New born infants possess an exquisite ability to learn the sounds of the speech that they hear. Speech is made up of individual sounds called phonemes and there are about 400 phonemes in the languages of the world. English uses a little over 40 of these sounds and the range of phonemes in world languages is 12 at the small end and 112 at the large end. The ability to learn these sounds greatly diminishes during the early months of life and while a 3month old child can readily learn all of the 400 phonemes, a 12 month old has lost the ability to capture many of the phonemes contained in languages the child is not being exposed to.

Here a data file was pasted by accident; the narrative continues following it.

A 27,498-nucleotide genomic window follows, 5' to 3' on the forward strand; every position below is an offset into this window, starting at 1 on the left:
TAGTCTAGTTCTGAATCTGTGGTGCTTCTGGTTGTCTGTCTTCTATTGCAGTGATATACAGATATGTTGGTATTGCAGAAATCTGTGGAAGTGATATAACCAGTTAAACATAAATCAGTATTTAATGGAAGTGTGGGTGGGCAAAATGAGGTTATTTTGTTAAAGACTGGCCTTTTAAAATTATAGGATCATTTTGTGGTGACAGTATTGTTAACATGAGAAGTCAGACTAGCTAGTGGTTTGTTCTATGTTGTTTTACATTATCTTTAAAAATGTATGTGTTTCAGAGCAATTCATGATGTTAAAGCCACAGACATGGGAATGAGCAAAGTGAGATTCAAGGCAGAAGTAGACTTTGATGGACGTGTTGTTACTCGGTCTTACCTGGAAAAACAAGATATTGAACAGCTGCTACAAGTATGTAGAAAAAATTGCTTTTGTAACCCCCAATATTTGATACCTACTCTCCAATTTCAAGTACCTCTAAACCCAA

Newborn children display some variability in being able to learn the phonemes making up their language and children who are especially poor at this have what is called a phonological core deficit. As explained on the overview page, we can think of this deficit as involving an inability to hear sharp distinctions between the sounds of phonemes. This inability can have numerous consequences including making it more difficult to learn to speak, making it more difficult to correctly pronounce words, and making it more difficult to learn to read.
It is believed by most reading researchers that this underlying difficulty in learning the sounds of language is the root cause of dyslexia.